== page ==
Blingen announced that the United States had provided written responses to Russia regarding the Ukraine crisis

The US response to Russia is that “Russia is forging a serious diplomatic path if it chooses to do so,” Blingen told reporters Wednesday, and I look forward to continuing to discuss the document with Russian Foreign Minister Sergei Lavrov now in the coming days. Retrieved in Moscow.

US Ambassador to Russia John Sullivan responded in person to the Russian Foreign Ministry. The written document aims to address Moscow’s public concerns and outline areas where the United States says it sees the potential for progress with Russia – arms control, transparency and stability, a top US embassy official told reporters.

“The document we provide includes the concerns of the United States and our allies and partners about Russia’s actions undermining security, the policy and practical evaluation of the concerns raised by Russia, and our own proposals for areas where we can do so. Find the common ground,” Blingen said.

It is unknown at this time what he will do after leaving the post. U.S. officials say Russia has shown no signs of escalating, and have warned that an invasion could be imminent as Moscow concentrates tens of thousands of troops on the Ukrainian border.

The United States has repeatedly said that Russian President Vladimir Putin’s central demand – that the United States and NATO promise never to allow Ukraine into an alliance – is simply not a start. Although Blinken declined to elaborate on the details provided to Moscow, he said he had rejected Moscow’s demands for NATO’s commitment to Ukraine and reiterated the West’s general response to upholding NATO’s open door policy.

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“There will be no change. There will be no change,” Clinker said in support of the US-NATO alliance’s open door policy.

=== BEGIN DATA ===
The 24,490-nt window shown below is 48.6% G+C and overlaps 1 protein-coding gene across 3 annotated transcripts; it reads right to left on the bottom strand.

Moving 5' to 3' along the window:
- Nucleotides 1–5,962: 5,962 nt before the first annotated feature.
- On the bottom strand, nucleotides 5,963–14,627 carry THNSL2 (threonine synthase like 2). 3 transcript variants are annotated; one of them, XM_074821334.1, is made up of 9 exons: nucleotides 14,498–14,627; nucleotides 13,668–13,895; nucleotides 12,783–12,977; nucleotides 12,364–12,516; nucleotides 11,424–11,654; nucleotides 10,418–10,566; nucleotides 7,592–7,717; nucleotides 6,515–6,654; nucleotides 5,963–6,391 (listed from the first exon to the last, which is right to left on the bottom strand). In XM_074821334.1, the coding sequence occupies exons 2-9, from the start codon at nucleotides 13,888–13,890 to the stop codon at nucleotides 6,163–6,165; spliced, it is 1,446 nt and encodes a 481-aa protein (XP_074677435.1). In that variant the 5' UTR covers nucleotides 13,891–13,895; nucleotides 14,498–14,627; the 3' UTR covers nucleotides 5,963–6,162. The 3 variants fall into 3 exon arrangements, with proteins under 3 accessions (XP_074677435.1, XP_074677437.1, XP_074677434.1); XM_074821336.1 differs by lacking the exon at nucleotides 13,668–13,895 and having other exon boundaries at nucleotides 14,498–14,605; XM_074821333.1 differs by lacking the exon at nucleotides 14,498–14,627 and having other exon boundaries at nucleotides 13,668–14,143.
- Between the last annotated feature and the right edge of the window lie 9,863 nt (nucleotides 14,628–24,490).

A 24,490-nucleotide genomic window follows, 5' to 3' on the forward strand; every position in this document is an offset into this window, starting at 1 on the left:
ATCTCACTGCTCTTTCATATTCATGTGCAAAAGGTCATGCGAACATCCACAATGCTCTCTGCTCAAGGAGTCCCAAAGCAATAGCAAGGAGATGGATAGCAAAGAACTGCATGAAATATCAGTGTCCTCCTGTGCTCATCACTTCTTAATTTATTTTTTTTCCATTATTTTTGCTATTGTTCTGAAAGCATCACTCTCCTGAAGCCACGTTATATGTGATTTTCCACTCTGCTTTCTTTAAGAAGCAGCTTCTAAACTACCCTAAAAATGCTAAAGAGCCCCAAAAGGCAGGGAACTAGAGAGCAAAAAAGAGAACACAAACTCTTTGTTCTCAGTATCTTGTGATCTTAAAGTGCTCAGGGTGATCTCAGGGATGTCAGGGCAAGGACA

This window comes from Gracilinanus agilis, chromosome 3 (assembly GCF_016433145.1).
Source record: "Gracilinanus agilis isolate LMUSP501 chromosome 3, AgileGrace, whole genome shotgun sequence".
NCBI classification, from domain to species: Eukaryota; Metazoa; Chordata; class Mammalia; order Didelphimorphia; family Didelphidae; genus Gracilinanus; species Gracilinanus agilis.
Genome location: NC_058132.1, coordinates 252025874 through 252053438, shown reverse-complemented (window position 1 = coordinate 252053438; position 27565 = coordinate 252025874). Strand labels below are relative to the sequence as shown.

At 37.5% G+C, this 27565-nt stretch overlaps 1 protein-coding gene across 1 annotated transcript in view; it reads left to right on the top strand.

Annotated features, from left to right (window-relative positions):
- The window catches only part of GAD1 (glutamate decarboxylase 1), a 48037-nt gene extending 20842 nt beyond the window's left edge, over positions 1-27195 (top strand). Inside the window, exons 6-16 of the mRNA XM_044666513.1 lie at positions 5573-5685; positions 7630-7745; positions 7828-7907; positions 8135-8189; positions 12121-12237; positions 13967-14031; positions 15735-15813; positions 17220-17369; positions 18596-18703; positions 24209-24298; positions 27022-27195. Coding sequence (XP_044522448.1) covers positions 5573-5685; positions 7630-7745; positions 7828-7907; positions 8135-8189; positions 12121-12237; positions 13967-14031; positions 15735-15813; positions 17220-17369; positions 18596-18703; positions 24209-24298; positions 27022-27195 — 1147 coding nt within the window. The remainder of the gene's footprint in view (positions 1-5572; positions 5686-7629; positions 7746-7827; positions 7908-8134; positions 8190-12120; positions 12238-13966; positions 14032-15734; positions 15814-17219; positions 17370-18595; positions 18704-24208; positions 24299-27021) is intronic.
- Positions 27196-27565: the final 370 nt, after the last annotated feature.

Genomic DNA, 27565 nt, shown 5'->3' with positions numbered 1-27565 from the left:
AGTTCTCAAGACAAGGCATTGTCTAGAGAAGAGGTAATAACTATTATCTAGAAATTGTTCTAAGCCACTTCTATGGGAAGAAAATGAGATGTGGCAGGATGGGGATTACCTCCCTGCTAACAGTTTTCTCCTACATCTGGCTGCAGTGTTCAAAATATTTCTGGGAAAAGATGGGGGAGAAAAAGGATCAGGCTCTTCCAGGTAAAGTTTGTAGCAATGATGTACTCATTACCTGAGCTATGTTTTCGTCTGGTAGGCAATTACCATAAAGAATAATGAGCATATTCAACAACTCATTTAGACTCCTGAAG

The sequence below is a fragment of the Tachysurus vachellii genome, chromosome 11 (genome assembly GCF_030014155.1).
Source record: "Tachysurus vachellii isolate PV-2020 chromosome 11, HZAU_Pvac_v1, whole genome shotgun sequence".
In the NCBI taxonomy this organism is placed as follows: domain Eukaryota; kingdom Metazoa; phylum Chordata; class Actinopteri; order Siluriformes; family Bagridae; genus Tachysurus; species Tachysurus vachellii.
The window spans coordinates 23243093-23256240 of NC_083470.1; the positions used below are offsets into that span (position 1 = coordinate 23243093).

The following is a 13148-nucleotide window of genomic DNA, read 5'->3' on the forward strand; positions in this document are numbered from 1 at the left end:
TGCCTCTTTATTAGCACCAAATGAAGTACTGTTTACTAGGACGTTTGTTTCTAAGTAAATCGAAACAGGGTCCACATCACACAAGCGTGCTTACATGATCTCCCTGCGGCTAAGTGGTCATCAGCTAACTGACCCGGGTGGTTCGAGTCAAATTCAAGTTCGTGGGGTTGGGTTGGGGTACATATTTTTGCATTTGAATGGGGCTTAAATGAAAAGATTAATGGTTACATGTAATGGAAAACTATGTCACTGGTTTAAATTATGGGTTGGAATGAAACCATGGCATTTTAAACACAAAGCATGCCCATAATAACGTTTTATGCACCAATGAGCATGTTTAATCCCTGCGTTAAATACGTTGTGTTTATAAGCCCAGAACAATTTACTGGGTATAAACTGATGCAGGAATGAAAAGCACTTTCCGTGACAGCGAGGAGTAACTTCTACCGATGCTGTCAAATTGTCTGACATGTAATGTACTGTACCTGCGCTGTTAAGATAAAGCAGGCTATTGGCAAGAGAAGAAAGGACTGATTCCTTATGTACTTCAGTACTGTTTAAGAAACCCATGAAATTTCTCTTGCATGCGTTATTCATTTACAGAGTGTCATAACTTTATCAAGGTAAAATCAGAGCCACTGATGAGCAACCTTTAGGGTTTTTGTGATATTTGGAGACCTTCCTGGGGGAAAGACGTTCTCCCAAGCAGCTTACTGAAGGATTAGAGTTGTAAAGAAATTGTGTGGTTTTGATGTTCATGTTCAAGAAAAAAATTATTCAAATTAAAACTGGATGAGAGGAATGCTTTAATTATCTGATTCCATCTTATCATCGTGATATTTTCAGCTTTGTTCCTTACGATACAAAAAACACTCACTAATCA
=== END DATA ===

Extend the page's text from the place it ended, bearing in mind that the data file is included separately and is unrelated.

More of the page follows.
“We make it clear that we have important policies that guarantee the sovereignty and territorial integrity of Ukraine and that the states have the right to choose and choose their own security arrangements and alliances,” he added.

Blingen said Wednesday that the ball is now in Russia’s court.

“If Russia is serious about working, I think there are important things that need to work. It depends on President Putin. Let’s see how they respond,” he said.

‘Not a formal negotiation document’

In a US written response to Moscow, Blinken said President Joe Biden was “closely involved.”

Responding to a question from CNN’s Kylie Atwood, Blinken said, “You know, like getting ideas, inputs, ideas from partners and associates, we’ve reviewed it over and over again in the last few weeks.

Blingen argued that the document issued Wednesday was “not a formal negotiation document.”

“These are not explicit proposals. If it is serious, we can put together areas and some ideas for advancing collective security,” he said.

Blinken underlined that the US response was “fully integrated with Ukraine and our European allies and partners,” and cited a source who knew that Ukraine had received a copy of the US document.

Blingen said the document has been shared with Congress and will be explained to congressional leaders later Wednesday.